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Dish's DTVPal DVR Puts Digital TV On The Record

One of the missing pieces in the we-swear-it's-almost-finished digital-TV transition has been recordability. While you've got plenty of options for viewing DTV broadcasts off the air, your options for recording those shows fall short.

Yes, your cable, satellite or fiber-optic TV provider would be glad to rent you a DVR, designed to its specifications. But the rental and service fees on them can add up quickly, and if you don't like the design of its box that's too bad.

You can build your own DVR by adding a digital-TV tuner to a computer (watch this space for an assessment of two such options), but if you don't have a spare computer to devote to the task and plug into your TV, that's not going to be cheap either.

Or you can buy a DVD recorder -- notwithstanding their puzzling scarcity in stores lately -- if you don't mind losing the ability to record in high definition or pick the program you like from an onscreen program guide.


Today's column looks at another option: a high-def digital video recorder that offers the same simple program-grid interface as a cable or satellite DVR but doesn't demand any monthly fees after purchase.

As you can read, I found Dish Network's $249.99 DTVPal DVR fascinating but not in any danger of shutting down TiVo. Set aside its inability to record cable or satellite broadcasts (which many folks would consider a deal-breaker by itself, though others would be happy with something that works with free broadcast TV); this device has plenty of other issues.

Some, such as Dish's self-destructive marketing of it, could be fixed relatively easily. Others would require Dish's engineers to get back to work -- but this device's short history already shows that it can improve over time. The company pushed out a major software update earlier this month that fixed numerous glitches and added a few features requested by users. Some of the DTVPal DVR's features -- for instance, the USB and Ethernet ports on the back and the smart-card slot on the front -- have yet to be put to any meaningful use but could allow for interesting upgrades down the road.

For other perspectives on this device, have a look at these other sources:

* The AVS Forum has an astoundingly comprehensive discussion of the DTVPal DVR, starting with a lengthy frequently-asked-questions file that covers everything from the finer points of its onscreen interface to its electrical consumption (about 21 watts when off and 23 watts when on, the same figures I observed on the review unit).

* C|Net reviewed this model in March and gave it a three-of-five-stars rating, citing the same advantages and disadvantages I noted.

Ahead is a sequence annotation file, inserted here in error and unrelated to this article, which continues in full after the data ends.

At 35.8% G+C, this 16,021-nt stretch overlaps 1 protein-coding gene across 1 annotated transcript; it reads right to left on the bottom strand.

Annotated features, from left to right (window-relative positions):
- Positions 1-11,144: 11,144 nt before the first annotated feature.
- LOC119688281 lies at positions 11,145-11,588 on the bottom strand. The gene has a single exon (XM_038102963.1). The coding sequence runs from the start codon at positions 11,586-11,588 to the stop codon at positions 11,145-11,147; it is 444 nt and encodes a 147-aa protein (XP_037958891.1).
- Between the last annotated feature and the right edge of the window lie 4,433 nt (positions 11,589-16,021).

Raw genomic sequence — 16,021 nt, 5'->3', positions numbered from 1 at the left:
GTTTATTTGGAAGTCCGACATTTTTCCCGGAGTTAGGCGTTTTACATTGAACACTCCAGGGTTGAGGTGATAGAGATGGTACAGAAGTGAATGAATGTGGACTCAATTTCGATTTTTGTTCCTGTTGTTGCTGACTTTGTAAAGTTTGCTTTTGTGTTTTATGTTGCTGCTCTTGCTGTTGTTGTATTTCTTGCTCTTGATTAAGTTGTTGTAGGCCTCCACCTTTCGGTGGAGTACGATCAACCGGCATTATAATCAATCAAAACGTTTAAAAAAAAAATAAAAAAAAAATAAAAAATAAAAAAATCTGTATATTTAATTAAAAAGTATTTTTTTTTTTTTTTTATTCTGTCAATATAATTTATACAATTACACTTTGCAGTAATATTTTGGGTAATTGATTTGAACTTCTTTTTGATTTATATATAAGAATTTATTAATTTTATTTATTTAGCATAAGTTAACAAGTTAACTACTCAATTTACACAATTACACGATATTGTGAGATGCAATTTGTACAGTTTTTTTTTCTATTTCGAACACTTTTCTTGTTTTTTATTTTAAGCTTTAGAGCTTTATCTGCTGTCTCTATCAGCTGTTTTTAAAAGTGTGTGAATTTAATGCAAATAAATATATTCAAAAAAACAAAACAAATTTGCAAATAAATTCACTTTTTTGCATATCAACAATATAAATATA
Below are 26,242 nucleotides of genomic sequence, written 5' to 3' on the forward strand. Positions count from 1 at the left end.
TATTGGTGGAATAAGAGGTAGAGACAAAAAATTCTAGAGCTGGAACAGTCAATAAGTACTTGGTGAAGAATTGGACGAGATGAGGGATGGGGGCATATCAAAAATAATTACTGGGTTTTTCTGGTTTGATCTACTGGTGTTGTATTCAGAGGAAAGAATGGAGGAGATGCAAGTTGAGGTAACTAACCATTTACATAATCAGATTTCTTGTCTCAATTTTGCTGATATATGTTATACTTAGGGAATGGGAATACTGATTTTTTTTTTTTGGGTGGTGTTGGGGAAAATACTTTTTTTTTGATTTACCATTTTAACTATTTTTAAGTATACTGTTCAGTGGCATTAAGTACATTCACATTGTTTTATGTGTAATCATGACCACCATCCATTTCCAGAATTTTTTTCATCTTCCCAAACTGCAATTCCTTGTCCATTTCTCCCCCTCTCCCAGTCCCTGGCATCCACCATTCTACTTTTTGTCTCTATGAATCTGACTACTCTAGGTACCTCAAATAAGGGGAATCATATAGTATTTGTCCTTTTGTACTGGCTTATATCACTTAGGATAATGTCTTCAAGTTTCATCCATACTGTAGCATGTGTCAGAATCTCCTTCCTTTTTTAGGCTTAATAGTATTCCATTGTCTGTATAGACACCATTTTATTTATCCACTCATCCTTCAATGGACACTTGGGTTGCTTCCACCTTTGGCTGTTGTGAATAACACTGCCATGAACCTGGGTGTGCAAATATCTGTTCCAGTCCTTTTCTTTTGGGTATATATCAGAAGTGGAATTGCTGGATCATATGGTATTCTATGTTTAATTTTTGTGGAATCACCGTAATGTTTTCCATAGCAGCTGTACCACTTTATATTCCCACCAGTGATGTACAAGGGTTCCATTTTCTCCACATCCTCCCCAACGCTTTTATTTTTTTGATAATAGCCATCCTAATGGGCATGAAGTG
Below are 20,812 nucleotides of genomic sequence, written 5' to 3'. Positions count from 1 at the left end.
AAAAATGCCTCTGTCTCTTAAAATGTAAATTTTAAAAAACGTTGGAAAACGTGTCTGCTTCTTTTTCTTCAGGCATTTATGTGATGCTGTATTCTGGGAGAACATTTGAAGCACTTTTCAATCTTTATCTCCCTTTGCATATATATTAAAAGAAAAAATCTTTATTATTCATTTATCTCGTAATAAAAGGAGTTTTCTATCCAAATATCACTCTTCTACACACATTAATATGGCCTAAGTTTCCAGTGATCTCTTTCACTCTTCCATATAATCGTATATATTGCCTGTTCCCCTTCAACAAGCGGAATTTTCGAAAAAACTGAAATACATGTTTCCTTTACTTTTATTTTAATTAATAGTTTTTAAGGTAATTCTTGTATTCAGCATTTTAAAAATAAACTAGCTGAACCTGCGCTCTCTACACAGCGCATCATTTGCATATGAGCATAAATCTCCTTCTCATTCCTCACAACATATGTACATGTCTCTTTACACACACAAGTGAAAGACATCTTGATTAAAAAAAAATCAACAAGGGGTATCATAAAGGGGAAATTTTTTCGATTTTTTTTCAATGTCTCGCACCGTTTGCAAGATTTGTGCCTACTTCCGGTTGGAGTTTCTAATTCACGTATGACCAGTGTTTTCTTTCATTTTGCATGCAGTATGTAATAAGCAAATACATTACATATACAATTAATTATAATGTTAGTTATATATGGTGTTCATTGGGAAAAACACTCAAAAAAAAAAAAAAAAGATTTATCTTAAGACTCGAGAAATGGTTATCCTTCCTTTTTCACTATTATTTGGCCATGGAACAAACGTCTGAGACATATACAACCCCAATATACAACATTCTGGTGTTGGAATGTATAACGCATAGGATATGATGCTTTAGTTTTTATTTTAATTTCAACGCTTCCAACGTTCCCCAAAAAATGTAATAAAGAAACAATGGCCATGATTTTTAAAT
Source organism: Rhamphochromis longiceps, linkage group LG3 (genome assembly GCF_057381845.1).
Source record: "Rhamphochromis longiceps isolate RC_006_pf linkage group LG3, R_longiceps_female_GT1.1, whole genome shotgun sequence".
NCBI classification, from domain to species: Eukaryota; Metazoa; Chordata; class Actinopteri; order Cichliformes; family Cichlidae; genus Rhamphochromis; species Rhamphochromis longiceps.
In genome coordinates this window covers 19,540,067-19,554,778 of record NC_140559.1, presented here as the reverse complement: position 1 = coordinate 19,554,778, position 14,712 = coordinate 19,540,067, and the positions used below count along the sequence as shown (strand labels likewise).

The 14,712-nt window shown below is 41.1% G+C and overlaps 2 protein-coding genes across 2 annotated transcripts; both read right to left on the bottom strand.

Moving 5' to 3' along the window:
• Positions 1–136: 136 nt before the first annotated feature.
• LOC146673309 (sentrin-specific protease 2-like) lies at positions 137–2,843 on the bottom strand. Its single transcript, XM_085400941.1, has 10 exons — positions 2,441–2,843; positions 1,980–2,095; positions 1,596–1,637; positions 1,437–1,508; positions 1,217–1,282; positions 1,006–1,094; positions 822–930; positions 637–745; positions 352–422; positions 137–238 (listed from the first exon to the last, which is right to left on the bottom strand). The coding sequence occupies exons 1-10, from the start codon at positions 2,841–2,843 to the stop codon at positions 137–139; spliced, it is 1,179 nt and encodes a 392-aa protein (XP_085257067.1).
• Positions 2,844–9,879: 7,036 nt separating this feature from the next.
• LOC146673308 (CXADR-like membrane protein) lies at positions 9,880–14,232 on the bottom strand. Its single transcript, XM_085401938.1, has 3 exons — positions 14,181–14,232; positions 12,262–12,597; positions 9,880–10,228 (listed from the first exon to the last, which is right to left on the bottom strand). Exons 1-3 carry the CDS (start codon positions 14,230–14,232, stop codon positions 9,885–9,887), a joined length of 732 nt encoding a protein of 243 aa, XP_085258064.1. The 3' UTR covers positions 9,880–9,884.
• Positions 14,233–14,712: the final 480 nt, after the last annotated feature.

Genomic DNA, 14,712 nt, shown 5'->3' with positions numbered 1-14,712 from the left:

* Tech blogger (and regular commenter here) Dave Zatz posted his own first-look evaluation of the DTVPal DVR back in January and revisited the topic after C|Net's review ran.

Now it's your turn to chime in: Is a device like this -- limited to free over-the-air DTV, but without monthly fees of any sort -- something that would interest you? What features would you want to see on it that this particular model doesn't offer?

By Rob Pegoraro  |  April 24, 2009; 11:00 AM ET
Categories:  TV  
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No cable/satellite recording, no interest. Nice try, Dish, but try again.

Posted by: SSMD1 | April 24, 2009 11:10 AM | Report abuse

Note to companies: many of us want a VCR without need for tape. How hard is that? No analog cable recording = fail.

Posted by: koalatek | April 24, 2009 11:17 AM | Report abuse

Wait, "21 watts when off and 23 watts when on". Seriously? It only pulls 2 more watts when "on"? What the heck is it doing when "off" that needs that much power?

According to the Apple website ( Mac Mini only pulls 13 watts at idle, and 2 watts in sleep mode.

And I can hook up an external hard drive to a Mac.

The only issue with the Mac is that the ElGato EyeTV Hybrid won't pull in all the OTA stations (using rabbit ears) that my Sharp Aquos will. I suspect it's lacking a sufficient amp. If an ampolified antenna will fix that problem then it's a good choice for a tuner for a Mac.

Posted by: wiredog | April 24, 2009 12:19 PM | Report abuse

The most appealing element, of course, is being fee-free. But the EPG is limited, as our the methods the DVR records. There seems to be a decent contingent of folks looking to dump cable or who have already done so that would appreciate this. It's definitely a huge step up from a VCR, but that $13/mo for TiVo gets you Netflix streaming, Amazon VOD, and addresses my other issues. I wish we had a 'freeview' movement here in the US, removing the cableco as a middle mad. More interesting (and more economical) options would appear.

Posted by: davezatz | April 24, 2009 4:41 PM | Report abuse

No cable recording capability? I pass. For those who are FIOS customers and have one of their DVRs: new feature allows you to program it online. You request the feature online, they enable it and confirm by email. You can use a TV listing tab, select and set the recording. Beats holding down the guide button to scroll through all the days to the program you want. You can delete recordings from the box too. First day I used it was great, next time a little tech problem. I imagine there is some tweak and tune going on. There are a buch of other things you can do in there too if you look around.

Posted by: tbva | April 24, 2009 4:58 PM | Report abuse

You guys complaining about no cable or satellite are missing the point. This is only intended for over-the-air.

With cable and satellite, if you want a DVR, you call your service provider. There is no provider to call for OTA, and this unit fills that need.

I have one of these and agree with much of what's said, but Rob, attach a better antenna, or even build a Gray-Hoverman!